Disregard the IgM. It's inconclusive for a number of reasons, some of which you've already mentioned, plus this important one: it can detect other viruses besides HSV, including chickenpox and mono, and usually fails to distinguish among them. It is useless. Verify here, on this highly-credentialed site (ASHA):
A positive on a culture swab is virtually never wrong, unless the sample was contaminated. However PCR is a DNA test, not culture. In that case as well, however, a positive result is pretty definitive, except in cases of lab contamination. Whether one already has a prior infection is of no consequence, if the test is type-specific.
The HSV types (1&2) do not "cross the equator" from above to below the waist and vice versa. However, they can each infect either site - they are not limited to their site of preference.
According to your evidence, you are both experiencing a first infection of HSV-2, which does not seem possible, unless you've each had other partners in the last 4 months. However, if your IgG tests were the HerpeSelect IgG ELISA, they could have returned inaccurate results for either or both of you. The ELISA sometimes (a) misses HSV-1, (b) mistakes HSV-2 for HSV-1, and (c) returns false positives when the ab count is under 3.5 or so.
What I recommend: get the pricey but conclusive Western Blot - the gold standard of tests. You can wait until the 16-week mark to do this, and it will be conclusive. You can also re-test between now and then with the IgG, say at the 8-week mark, to see if the antibody count has changed, just to give yourself an idea of the virus' progression.
Dr. Anna Wald of the University of Washington told me that about 75% of the population has one or both types of HSV, about 65% has HSV-1, and about 16.9% has HSV-2. This would lead one to calculate that about 7% of us have both - that's over 22 million people.
Hope some of this helps.
Hi, first we dont use igM for testing as is not accurate only igG type specific. Also a non primary first genital outbreak means you tested positive in the genital area but never had an outbreak before? This doesnt make much sence. A non primary means your were diagnosed positve before and if it was genital testing means you had a swab done. Please clarify.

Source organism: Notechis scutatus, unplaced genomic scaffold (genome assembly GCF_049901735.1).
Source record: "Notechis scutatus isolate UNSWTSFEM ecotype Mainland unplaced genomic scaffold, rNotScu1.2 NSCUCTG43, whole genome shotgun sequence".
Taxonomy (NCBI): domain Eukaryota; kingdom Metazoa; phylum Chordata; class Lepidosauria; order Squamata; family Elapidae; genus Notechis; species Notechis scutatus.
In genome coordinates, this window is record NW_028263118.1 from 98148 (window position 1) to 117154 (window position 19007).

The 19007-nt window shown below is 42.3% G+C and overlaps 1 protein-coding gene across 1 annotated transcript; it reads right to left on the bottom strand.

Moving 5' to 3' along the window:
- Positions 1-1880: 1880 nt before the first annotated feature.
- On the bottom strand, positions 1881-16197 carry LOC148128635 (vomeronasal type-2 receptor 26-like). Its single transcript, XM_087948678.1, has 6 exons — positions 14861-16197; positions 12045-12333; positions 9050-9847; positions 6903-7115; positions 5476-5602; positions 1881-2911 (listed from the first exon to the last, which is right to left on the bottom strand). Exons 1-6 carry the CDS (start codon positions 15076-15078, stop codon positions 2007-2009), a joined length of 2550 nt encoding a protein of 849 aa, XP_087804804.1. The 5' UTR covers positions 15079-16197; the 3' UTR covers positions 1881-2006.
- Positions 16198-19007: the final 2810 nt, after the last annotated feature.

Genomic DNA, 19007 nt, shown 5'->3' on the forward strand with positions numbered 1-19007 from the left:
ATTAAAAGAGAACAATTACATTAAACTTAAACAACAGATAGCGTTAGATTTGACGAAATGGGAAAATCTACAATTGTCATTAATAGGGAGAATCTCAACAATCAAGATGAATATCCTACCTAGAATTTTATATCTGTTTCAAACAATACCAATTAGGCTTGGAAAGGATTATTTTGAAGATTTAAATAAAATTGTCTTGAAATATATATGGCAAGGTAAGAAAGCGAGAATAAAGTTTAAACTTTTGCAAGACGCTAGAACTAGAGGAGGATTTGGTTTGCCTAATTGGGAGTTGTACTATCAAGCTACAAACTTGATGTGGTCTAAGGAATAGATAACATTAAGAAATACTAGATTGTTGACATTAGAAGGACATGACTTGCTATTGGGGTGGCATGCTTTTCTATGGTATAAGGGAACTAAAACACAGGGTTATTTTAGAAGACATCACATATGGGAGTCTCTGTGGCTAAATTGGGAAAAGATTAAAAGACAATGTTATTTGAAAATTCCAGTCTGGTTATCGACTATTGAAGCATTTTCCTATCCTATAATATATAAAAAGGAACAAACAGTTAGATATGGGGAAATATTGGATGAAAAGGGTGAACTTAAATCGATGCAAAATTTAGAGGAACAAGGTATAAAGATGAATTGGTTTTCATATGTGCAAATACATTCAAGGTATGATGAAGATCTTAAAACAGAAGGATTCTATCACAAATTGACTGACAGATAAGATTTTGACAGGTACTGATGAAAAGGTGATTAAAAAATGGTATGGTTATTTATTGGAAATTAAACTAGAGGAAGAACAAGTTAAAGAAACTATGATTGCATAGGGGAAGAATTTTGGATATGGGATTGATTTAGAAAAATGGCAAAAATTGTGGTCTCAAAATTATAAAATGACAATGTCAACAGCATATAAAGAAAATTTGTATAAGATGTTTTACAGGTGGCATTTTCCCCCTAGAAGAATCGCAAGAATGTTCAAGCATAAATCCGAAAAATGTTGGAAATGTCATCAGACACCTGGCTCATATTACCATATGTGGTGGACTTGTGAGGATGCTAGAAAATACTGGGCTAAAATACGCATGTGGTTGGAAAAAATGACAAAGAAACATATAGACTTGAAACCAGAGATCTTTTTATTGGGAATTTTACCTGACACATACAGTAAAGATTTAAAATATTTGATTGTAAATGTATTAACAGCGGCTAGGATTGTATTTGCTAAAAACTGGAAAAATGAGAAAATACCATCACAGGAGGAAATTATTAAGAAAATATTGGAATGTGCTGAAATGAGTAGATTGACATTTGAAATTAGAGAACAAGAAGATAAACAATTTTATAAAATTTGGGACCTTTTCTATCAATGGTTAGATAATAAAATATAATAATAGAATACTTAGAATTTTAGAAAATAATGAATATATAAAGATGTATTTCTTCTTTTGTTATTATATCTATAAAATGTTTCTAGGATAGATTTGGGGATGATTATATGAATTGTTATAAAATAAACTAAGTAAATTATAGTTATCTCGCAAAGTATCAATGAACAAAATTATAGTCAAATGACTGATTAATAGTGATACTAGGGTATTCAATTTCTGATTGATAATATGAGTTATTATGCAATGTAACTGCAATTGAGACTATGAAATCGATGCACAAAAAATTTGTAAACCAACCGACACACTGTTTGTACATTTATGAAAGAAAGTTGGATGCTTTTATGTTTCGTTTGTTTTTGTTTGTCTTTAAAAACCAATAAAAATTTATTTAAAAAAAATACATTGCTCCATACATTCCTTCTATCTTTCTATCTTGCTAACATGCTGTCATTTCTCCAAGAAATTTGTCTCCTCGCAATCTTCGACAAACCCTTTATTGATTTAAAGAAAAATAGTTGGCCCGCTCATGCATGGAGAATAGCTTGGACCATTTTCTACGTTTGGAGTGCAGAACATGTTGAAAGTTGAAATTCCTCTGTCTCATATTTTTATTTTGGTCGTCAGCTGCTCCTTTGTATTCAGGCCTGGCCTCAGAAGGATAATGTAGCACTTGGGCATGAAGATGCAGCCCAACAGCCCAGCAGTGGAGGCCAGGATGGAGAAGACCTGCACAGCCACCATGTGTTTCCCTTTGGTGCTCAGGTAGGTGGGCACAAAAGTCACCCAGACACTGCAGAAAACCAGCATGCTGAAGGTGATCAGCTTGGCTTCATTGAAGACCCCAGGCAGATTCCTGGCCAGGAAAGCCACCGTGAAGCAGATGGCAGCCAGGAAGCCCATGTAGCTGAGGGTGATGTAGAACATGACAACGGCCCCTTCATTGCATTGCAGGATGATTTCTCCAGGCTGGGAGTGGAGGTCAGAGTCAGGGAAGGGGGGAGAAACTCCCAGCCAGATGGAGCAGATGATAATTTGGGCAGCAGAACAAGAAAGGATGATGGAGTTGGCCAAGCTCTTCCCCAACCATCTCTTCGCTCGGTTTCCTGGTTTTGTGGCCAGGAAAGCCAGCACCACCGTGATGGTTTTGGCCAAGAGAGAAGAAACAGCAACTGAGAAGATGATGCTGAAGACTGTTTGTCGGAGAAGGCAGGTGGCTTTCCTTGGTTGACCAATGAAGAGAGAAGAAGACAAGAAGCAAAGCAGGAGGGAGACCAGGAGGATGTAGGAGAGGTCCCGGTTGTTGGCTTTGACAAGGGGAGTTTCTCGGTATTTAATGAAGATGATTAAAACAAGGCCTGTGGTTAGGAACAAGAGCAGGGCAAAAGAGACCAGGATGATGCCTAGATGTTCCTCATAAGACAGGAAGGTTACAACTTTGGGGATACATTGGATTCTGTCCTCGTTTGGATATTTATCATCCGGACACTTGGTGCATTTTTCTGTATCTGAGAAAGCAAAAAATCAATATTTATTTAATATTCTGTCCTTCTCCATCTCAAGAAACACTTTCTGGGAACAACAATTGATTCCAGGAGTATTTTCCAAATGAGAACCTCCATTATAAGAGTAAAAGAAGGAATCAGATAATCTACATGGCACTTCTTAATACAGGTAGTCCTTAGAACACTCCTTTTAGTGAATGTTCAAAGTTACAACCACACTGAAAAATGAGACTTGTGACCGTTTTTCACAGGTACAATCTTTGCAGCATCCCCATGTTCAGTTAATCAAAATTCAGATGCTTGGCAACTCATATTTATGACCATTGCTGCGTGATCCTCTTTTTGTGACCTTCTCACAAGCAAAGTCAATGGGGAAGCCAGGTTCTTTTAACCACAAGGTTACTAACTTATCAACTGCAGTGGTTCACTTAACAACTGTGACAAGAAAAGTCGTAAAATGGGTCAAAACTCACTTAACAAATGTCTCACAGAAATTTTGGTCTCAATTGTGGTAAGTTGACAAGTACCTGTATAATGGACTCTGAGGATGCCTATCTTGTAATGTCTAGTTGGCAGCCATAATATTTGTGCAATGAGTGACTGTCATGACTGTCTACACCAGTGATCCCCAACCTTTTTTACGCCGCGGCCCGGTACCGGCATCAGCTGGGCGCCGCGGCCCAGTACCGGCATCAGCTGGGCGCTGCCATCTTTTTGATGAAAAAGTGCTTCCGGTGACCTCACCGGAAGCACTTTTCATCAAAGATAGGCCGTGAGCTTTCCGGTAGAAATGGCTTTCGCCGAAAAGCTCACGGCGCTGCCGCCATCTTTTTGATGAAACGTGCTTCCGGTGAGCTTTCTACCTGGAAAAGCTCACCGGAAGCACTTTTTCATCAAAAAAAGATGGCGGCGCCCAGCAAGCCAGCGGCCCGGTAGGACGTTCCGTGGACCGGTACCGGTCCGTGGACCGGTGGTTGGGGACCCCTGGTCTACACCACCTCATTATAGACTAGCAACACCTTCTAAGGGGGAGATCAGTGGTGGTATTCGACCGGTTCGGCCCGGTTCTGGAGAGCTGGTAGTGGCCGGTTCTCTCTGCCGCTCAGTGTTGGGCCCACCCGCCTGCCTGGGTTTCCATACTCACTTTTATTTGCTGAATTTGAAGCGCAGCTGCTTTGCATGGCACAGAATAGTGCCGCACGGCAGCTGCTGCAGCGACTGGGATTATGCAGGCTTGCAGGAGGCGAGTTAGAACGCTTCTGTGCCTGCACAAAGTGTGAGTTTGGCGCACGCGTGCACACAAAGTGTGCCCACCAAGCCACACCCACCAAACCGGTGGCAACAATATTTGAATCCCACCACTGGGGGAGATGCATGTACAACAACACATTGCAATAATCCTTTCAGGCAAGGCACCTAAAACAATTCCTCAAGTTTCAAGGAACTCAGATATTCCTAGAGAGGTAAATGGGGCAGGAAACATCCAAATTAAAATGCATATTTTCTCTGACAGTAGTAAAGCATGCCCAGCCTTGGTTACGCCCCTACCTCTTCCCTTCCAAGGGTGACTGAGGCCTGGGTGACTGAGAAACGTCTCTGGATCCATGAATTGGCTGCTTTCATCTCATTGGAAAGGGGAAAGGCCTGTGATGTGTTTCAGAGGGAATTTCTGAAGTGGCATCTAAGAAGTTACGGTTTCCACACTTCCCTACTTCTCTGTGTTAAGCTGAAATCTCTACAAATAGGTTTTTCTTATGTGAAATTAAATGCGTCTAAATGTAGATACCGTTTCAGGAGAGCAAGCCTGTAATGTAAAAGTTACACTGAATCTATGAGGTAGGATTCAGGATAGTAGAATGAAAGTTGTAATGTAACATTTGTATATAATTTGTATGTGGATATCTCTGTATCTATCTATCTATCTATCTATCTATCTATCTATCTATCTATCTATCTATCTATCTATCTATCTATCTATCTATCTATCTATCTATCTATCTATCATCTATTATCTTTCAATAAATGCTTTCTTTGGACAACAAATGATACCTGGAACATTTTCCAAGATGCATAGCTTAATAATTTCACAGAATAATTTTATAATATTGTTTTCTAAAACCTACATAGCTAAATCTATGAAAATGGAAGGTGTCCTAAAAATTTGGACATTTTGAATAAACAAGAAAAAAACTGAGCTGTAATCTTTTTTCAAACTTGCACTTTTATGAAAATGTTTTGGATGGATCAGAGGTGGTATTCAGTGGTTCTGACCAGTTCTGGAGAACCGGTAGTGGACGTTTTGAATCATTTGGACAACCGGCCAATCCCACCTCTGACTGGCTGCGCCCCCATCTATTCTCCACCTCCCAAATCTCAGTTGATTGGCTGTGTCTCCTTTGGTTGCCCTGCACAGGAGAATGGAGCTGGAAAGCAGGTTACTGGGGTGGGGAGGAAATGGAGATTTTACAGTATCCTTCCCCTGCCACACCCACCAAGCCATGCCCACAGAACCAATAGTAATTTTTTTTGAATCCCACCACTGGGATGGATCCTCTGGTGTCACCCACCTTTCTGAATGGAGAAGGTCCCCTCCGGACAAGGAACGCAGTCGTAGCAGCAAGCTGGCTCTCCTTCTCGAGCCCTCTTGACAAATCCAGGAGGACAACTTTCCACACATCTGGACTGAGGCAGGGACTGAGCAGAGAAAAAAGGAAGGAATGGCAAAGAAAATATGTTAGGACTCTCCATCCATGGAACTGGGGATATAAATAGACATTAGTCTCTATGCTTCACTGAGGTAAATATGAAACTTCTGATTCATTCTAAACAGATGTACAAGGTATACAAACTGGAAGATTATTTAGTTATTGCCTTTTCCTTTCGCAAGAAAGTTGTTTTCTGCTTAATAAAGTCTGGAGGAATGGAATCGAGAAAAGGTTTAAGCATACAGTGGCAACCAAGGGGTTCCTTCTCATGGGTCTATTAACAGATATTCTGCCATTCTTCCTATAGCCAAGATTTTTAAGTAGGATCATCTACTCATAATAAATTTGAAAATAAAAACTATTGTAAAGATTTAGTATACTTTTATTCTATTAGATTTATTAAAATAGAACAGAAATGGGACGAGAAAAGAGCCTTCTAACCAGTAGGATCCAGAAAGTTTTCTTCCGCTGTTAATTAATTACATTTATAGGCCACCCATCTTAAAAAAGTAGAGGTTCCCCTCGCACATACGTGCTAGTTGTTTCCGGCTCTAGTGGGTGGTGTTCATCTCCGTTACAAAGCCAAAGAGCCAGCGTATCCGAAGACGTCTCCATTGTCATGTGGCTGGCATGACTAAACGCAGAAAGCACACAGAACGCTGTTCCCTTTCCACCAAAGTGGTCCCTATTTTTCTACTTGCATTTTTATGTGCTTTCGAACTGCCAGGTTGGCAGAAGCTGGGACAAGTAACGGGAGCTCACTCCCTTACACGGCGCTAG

Also if med express tested igG negative for hsv2 and planned parenthood tested positive with the culture means this is a new infection. Swabs are extremely accurate only showing a negative for a swab would be questioned not a positive.
Having both hsv1 and 2 is possible but not common.
To try to help clarify about why I requested an IgM with the IgG:
The IgM is notorious mostly because it has a high false positive rate and does not determine type. It's area of use comes when it is taken together with an IgG. It can give some additional insight into whether an outbreak is a first or primary outbreak for some individuals. (however 30-70% of individuals will test positive with a recurrent HSV infection) I had added it to the other tests just as a potential peace of mind while waiting for the culture which usually takes several days to over a week longer.
My concern with the IgM is that it is potentially a false NEGATIVE. As in this is the first time that I've had a genital outbreak (first infection) but it is non-primary (I already have HSV1 orally), it has a small window that it could test negative in: ie being a HSV1 genital outbreak that does not make the IgM positive. Which happened, the IgM was negative----despite one of the cultures coming back positive! Confusing, yes I know. I understand now that this may be due to a low statistical power of the test---which is still surprising as it was three days into an active infection.
Clarifying further on the non-primary first:
I have had oral HSV1 since childhood, meaning HSV1 is the primary HSV infection. However I have never had a genital outbreak so this outbreak is my first outbreak.
I do realize that this is a new infection.
My questions were more specific:
How accurate are swab tests when patient already has 1 strain of HSV? (percentages?)
I understand it is rare to have both types of HSV, but what are the actual percentage rates in the population?
One thing I failed to mention that might be important:
The blood tests look for antibodies to the virus, which can take up to 16 weeks to generate in the system enough to trigger a positive result. Therefore, a positive swab and a negative IgG is a sure indication that it's a new infection.